Blake Snow

content advisor, recognized journalist, bodacious writer-for-hire

Hi, I'm Blake.

I run this joint. Don’t know where to start? Let me show you around:

As seen on CNN, NBC, ABC, Fox, Wired, Yahoo!, BusinessWeek, Wall Street Journal

Published works: Airport tips, Disney cruises, Nevada road trip, not-so exotic vacations, and online security

Photo credit: Lindsey Snow

Photo credit: Lindsey Snow

Here’s where my travel column went last month:

Here’s what I wrote for Cisco.com recently:

Notable tech: 5 gadgets that rocked this year

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I’m by no means an expert on technology. But I’ve covered the industry long enough (since the mid ‘80s to be exact) to know that very few innovations really matter. The vast majority of mainstream releases are merely novel diversions that fail to fundamentally change our lives, let alone improve them.

They are the opposite of personal computers, the web/email combo, GPS directions, social media, high definition, touchscreen phones that double as cameras, YouTube, and increasingly voice search. Over the last thirty years, those are the real innovative heavyweights.

Although nothing released this year approaches that status—uneven virtual reality very much included—they are several gizmos released this year that excited and even enhanced my life on a near daily basis.

They are as follows:  Continue reading…

The Struts: Sober performances and the return of stage presence

courtesy photo

courtesy photo

“Who does this guy thinks he is?”

I asked myself that upon seeing Luke Spiller perform with The Struts for the first time. He had just finished ripping through the opening four songs of their recent set in Salt Lake City. Two singles. Two of his debut album’s most anthemic tracks. No stops or pauses in between songs. All in the first 15 minutes of a performance that would eventually double the running time of their only album plus one new song.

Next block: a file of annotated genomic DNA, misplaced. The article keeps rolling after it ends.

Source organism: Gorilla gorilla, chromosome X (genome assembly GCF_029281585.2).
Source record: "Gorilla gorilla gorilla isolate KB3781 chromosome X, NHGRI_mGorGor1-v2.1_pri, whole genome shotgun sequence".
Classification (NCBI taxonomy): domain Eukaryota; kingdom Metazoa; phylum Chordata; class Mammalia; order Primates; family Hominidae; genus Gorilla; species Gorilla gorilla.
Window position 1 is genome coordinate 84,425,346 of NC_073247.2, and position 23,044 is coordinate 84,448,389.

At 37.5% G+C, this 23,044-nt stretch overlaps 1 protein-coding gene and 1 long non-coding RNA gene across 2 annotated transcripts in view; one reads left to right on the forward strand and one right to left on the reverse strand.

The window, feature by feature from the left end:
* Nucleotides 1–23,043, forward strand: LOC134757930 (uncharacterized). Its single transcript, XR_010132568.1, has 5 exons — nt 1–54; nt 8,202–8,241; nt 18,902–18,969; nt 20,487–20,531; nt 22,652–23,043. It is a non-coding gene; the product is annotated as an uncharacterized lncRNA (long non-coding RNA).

But unlike a punk act that similarly keeps the punches rolling, Spiller was wholly uninhibited on stage. He wore glittered capes and spandex. Shimmied his shoulders like Freddie Mercury. Calculated dramatic toe steps and emphatic kicks in every direction. Choreographed his carefully rehearsed movements to the music.

While observing all of this, I couldn’t decide if Spiller wanted to imitate Michael Jackson, Robert Plant, Prince, or Mick Jagger. On top of that, the size of his mouth suggests his mother may have slept with Steven Tyler during the British leg of Aerosmith’s Pump tour.

In a later interview after the show, he brushed off a facetious question about his outrageous showmanship. “That’s just what I am,” he told me. “It’s just what I enjoy.”

For lovers of live performances that make you forget the troubles at home, Spiller’s dramatic charisma is all for your gain.  Continue reading…

Things I enjoy doing as a tall man

Courtesy Pixar

Courtesy Pixar

I’m not quite 6 feet 2 inches tall. But I laughed out loud at some of the things a 6′ 6″ man can do, as written by Jaime Barth:

  • I like standing awkwardly close to people, so they have no choice but to either look up at me, or stare directly at my chest, because that’s where most people’s height brings them.
  • Elevators are my favorite, because there’s an entire little room of people who can’t help but notice that I tower over them.
  • Over-exaggerating the fact that I have to duck to get on the subway. I make a show of it.
  • Holding the door open for people in such a way that they have to walk under my arm, like a child. (so good)
  • Complaining about stores with low-hanging signs that I bump my head on.
  • Running my finger on the top shelves at supermarkets and pointing out all of the dust.
  • Reaching all the way to the back of a display for something at a store.
  • Holding up my hand for a “high five” and watching my students struggle to hit it.

#messingwithshortpeople

What do 50 year-olds know that 20 year-olds often don’t?

creative commons